Germany is expected to demand Britain and other EU countries take a larger share of asylum-seekers as Angela Merkel and Francois Hollande hold talks over the migrant crisis in Berlin on Monday.
The two leaders are set to call for a common EU policy on migrants and an overhaul of the existing system.
France and Germany are pushing for new EU-wide talks on what has been described as the worst migrant crisis since the Second World War.
A record 107,000 migrants crossed the EU’s borders last month, according to Frontex, the EU border agency.
In Italy, a record 4,400 migrants were rescued from the Mediterranean in a single day on Saturday, while in Greece 20,800 arrived last week alone.
Mrs Merkel and Mr Hollande are expected to push for a common EU list of “safe countries”, whose nationals will be refused asylum.
They want to reduce the numbers of “economic migrants” from the Balkans who have little chance of being granted asylum and are clogging the system as geuine refugees arrive from countries such as Syria.
They are also expected to demand the EU moves faster to set up reception centres of Italy and Greece, which bear the brunt of new arrivals and have been struggling to cope with the numbers.
Germany is also expected to renew its demands for other EU members including the UK to take more migrants.
“Of course Britain has a special role - it is not part of Schengen,” Thomas de Maiziere, the German interior minister, told the BBC last week.
“But all EU countries must become more aware of their responsibilities.”
Germany currently takes by far the most migrants of any EU member state, and expects to host 800,000 this year.
But Mrs Merkel’s government has been calling for some time for other EU countries to take a larger share.
Sigmar Gabriel, Mrs Merkel’s vice-chancellor, on Sunday desribed the migrant crisis as Germany’s “biggest challenge since reunification” in 1990.
Jean Claude Juncker, the president of the European Commission, dismissed calls for a new EU summit on immigration.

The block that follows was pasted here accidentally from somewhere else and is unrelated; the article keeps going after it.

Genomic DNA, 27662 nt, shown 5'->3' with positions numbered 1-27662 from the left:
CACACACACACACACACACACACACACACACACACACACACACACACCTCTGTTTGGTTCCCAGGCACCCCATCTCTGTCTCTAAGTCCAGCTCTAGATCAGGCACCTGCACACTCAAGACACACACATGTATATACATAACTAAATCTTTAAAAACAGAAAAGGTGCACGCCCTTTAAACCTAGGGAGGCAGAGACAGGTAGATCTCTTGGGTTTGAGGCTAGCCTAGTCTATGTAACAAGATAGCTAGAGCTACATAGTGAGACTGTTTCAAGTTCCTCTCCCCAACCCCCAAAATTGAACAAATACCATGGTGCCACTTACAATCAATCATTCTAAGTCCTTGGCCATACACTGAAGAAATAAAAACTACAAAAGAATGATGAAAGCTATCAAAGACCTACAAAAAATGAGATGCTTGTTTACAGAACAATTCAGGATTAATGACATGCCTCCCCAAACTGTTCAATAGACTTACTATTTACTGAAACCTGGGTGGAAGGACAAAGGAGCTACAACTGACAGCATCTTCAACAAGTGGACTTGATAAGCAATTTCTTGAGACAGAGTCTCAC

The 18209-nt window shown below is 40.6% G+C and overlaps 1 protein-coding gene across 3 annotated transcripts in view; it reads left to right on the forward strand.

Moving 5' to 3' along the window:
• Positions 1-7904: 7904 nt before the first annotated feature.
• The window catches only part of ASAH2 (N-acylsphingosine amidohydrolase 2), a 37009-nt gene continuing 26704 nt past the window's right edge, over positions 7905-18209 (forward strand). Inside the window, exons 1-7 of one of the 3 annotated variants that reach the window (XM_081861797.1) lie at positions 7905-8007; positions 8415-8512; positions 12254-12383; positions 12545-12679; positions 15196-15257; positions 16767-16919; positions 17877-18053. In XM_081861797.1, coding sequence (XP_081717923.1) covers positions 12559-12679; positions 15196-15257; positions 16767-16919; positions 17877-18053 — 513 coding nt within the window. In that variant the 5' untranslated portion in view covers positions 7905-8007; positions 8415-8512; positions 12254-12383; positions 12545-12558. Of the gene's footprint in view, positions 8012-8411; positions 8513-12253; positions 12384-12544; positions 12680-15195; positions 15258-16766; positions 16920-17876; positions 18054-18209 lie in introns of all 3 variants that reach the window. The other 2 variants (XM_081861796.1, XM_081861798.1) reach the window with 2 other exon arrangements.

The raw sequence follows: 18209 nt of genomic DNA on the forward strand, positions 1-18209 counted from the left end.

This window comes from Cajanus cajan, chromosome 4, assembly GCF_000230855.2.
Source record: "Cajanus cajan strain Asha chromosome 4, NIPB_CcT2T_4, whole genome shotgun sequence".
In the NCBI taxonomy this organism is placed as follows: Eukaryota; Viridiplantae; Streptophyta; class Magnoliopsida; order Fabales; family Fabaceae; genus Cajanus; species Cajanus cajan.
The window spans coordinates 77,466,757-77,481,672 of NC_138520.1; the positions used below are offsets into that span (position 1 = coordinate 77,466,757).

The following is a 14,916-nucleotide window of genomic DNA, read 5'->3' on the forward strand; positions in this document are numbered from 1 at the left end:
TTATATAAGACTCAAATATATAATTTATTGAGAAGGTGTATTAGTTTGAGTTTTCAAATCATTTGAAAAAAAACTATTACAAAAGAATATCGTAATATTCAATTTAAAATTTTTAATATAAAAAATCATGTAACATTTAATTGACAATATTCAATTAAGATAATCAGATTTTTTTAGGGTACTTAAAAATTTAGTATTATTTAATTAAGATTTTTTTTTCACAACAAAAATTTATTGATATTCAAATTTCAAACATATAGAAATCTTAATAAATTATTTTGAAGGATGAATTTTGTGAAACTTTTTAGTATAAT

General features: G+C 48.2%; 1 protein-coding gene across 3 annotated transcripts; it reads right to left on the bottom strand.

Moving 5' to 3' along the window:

Member states should stop dragging their heels and implement existing agreements, he said.
His comments came in an opinion piece published in France's Le Figaro and Germany's Welt on Monday hours ahead of the talks in Berlin.
“We don't need a new summit. Member states have to adopt the European measures and apply them to their territory,” Mr Juncker wrote.
Mrs Merkel has previously said the EU’s existing rules on distributing asylum-seekers need to be changed.
Under the current rules, migrants are supposed to apply for ayslum in the first membr state they enter.
Most arrive in Italy and Greece, which are overwhelmed with the numbers.
Germany has long charged they encourage them to move on to other countries, against the rules.
In Italy, rescuers were responding to new distress aignals on Monday after they saved a record 4,400 migrants were rescued from the Mediterranean in a single day on Saturday.
Italy's Coast Guard coordinated 22 different rescue operations off the coast of Libya.
Around 440 migrants in four flimsy rubber dinghies were rescued by the Royal Navy ship HMS Enterprise, in service in the Mediterranean as part of an EU mission to combat human trafficking.
The rescued migrants were transferred to a German frigate before being transported to Italy. Irish and Norwegian Navy ships also participated in the Italian rescues, and were helping transfer the thousands of migrants to ports in Sicily, Sardinia and Calabria.
In Palermo alone, authorities were bracing for the arrival of 130 children and minors traveling without adults, while in the port of Augusta, 90 people were quarantined for suspected cases of scabies.
Roberto Maroni, president of the region of Lombardy, on Sunday called for UN intervention, suggesting refugee camps be set up in northern Africa to prevent migrants trying to cross the Meditaerranean.
In the Balkans, migrant tensions were shifting from in Macedonia toward Serbia and Hungary after Macedonian police began allowing asylum-seekers through the country.
A new reception centre hastily erected near Presevo was quickly overwhelmed by thousands of refugees, according to reports.
In interviews with Italy’s La Stampa, Iraqi migrants described plans to follow a land route through the Balkans and Baltic states in order to reach Finland.
Hungary is builing a 108 mile razor-wire fence along its border to prevent migrants from entering.
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